Like so many females across the globe, women in India often put their own health at the bottom of their priority lists, including their heart health. In fact, an overwhelming statistic from the World Health Organization says roughly 1.7 million deaths among women are caused by cardiovascular disease (CVD) in India each year.
When it comes to warning signs of heart attacks, women may experience subtler symptoms such as extreme tiredness, nausea or dizziness. They might downplay these symptoms and attribute them to the flu or acid reflux when something much more serious is going on.
That’s why clinicians are turning to innovative medical technologies to help detect heart attacks in women earlier. For example, if doctors suspect a heart attack, they often conduct a blood test to measure troponin proteins in the blood. These proteins are released by the body when the heart muscle has been damaged; the more damage to the heart, the greater the amount of troponin in the blood.
Levels of troponin proteins are usually lower in women than in men, which may mask a serious heart condition or lead to delayed treatment. Since the troponin levels guide physicians in treatment decisions, lower levels could contribute to less aggressive heart attack treatment for women.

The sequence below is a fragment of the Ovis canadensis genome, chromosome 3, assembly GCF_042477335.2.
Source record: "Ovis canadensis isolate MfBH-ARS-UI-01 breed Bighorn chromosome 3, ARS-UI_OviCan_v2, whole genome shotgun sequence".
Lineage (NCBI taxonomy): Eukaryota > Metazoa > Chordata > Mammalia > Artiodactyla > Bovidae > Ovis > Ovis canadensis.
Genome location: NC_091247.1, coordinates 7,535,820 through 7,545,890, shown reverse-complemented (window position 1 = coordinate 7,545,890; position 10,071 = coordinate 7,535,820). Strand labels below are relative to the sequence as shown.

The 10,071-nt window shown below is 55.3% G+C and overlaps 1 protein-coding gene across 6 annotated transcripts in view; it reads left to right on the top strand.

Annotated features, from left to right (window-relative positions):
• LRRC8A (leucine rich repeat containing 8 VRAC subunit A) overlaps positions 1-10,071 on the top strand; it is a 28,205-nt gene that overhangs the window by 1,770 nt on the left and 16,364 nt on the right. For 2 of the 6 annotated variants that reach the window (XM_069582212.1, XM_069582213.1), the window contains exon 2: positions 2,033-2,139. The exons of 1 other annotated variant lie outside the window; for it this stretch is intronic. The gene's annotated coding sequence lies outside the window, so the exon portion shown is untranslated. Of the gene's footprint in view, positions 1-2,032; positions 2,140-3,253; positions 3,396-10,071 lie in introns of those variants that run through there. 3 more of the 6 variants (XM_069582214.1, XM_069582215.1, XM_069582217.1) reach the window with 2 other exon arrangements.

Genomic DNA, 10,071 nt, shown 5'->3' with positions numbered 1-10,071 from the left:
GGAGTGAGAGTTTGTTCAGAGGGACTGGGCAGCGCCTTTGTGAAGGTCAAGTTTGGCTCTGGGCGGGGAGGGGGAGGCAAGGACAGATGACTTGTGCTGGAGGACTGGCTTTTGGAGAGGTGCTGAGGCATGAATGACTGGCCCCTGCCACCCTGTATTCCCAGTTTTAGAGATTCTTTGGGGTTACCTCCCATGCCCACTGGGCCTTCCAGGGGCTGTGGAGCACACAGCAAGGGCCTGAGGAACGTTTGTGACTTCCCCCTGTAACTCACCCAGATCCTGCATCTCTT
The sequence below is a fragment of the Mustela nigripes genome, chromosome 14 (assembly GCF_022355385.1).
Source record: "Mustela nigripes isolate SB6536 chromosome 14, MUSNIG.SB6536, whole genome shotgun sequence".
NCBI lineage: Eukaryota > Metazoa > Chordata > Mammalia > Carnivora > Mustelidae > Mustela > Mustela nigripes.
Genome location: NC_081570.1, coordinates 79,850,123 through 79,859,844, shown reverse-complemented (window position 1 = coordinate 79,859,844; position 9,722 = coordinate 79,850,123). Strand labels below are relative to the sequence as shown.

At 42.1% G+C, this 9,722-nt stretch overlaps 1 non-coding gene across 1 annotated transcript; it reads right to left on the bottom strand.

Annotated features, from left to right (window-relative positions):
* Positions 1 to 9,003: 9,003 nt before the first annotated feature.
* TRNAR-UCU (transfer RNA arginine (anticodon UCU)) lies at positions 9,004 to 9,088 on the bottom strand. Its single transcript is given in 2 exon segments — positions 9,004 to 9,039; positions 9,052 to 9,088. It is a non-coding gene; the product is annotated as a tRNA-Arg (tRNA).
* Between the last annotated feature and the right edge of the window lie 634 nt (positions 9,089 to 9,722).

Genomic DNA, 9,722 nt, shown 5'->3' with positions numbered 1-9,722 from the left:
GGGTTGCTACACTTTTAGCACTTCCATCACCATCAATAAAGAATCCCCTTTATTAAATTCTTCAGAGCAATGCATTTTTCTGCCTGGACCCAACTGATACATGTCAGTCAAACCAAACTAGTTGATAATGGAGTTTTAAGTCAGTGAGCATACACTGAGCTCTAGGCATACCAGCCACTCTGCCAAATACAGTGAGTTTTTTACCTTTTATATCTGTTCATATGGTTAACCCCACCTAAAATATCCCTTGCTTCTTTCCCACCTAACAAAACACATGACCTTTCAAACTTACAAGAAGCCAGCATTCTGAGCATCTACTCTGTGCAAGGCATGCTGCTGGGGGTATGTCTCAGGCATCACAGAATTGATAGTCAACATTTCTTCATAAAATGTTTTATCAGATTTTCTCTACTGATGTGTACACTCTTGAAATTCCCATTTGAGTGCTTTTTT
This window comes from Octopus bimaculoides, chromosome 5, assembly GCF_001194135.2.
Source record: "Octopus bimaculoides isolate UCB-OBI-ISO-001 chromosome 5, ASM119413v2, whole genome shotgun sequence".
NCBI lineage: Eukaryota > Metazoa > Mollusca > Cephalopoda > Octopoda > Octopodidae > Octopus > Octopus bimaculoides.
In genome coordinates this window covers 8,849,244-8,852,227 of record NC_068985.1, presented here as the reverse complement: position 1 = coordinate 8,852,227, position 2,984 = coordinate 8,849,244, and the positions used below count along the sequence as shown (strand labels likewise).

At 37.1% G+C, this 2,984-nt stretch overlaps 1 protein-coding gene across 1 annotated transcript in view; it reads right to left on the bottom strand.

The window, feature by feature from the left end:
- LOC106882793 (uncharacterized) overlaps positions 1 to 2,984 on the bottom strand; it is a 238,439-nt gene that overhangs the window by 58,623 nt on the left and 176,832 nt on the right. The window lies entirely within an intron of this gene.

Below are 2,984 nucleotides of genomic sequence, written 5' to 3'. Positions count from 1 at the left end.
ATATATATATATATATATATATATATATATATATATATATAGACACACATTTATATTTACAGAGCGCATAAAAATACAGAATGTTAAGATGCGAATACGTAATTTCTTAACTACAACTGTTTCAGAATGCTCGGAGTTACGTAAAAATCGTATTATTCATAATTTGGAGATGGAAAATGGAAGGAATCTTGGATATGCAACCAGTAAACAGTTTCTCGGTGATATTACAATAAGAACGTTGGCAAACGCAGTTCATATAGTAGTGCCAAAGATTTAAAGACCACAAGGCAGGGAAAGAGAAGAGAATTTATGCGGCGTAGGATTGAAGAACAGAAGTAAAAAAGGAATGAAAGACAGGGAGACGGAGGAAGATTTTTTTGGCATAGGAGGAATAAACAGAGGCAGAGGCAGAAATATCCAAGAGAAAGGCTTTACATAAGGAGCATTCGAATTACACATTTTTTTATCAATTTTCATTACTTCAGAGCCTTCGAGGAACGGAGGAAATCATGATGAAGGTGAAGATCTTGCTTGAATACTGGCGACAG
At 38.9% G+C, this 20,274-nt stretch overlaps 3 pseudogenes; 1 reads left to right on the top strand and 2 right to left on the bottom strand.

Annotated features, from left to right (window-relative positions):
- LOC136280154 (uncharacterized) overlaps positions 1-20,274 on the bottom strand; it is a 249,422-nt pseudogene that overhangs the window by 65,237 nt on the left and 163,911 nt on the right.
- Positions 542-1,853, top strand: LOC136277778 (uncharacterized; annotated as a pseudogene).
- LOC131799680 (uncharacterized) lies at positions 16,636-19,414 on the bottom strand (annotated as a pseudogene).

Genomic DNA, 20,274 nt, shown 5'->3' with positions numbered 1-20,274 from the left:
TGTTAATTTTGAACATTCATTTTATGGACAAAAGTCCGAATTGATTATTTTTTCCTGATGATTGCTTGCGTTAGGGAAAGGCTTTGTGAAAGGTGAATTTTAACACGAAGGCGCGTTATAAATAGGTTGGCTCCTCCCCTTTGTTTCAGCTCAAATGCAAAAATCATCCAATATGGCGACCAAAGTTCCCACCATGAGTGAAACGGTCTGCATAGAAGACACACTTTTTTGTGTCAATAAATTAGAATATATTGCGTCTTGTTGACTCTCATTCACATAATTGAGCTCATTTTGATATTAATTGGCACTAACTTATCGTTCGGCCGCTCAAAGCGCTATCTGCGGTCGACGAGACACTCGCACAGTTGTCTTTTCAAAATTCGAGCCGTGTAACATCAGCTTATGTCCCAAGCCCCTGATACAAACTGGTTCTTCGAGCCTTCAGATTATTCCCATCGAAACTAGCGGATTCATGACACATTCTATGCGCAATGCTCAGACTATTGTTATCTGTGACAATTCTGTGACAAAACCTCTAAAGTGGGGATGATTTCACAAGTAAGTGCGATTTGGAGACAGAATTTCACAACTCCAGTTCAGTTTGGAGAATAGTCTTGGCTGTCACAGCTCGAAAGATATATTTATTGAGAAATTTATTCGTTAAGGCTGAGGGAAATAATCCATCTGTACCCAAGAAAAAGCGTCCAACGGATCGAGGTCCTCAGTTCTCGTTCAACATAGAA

Today, doctors can use advanced diagnostic tools such as Abbott’s high-sensitivity troponin I blood test to detect very low levels of troponin. Research suggests that the simple blood test could double the diagnosis of heart attacks in women.
Survey findings of nearly 600 cardiologists in India stated that 83 per cent of women were uninformed about heart disease although more than half of the doctors reported a 16 to 20 per cent rise in CVD among women.
Women have a higher prevalence of risk factors and are often undertreated after a heart attack, which could lead to lower survival rates. As today marks World Heart Day, it is an important reminder for women to become informed about matters of the heart, especially when it comes to heart attacks.
Heart attack signs and symptoms:
- Chest pain or discomfort that usually lasts for more than a few minutes or goes away and comes back; it can feel like pressure, squeezing, fullness, pain, heartburn or indigestion
- Upper body discomfort that can be in one or both arms, the back, shoulders, neck, jaw, or upper part of the stomach
- Shortness of breath, which may be the only symptom, or it may occur before or along with chest pain or discomfort
- Breaking out in a cold sweat
- Nausea and vomiting
- Light headedness
- If you or anyone you know experience any of these symptoms, it is critical to get evaluated by a physician right away